Page:The roamer and other poems (1920).djvu/118

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Book IV

"O fair young face," a voice began aloof
When, dark, the Roamer woke, "how few there be
That pass this limit with such lips as thine,
An-hungered and athirst!" and nigh him rose
An old man's form against the doubtful sky.
Flowers of the desert held he in his hand,
Slight, grass-like spears that bore a bloom minute,
Whereof he seemed to proffer flower and stem.
"Take, eat," he said, "the food the waste provides."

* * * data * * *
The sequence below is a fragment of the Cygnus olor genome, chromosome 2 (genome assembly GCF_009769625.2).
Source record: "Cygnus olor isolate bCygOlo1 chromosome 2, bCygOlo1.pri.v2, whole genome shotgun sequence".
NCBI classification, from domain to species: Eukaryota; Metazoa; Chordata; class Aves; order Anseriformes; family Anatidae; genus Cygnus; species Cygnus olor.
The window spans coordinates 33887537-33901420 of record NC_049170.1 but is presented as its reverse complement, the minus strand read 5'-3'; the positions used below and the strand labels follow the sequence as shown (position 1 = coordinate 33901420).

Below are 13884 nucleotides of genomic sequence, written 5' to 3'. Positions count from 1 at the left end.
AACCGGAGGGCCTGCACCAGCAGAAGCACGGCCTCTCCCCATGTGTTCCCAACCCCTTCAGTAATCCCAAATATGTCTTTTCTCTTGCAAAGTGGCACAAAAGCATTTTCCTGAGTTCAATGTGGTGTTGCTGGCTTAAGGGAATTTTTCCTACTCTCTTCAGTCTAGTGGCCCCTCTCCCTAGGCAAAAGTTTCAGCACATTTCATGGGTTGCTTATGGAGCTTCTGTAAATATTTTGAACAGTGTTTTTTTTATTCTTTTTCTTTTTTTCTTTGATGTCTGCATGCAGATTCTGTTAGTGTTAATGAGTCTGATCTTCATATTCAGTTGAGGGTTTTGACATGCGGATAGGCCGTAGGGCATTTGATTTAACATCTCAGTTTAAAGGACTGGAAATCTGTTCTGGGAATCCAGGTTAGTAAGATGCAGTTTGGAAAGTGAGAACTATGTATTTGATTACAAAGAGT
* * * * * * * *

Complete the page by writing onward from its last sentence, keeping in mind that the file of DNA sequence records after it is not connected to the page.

The wondering Roamer pressed them to his lips,
And, scarce the leaf withdrawn, it seemed from thence
The very bloom and odor of the grape
Moved, flower and fragrance, in his racing blood,
And bore his soul aloft on vital tides.
"What faëry herb, what bright immortal root
Distils, like sap within the virgin bark,
Its rich elixir in this humble plant?
What desert realm? What hermitage?" He gazed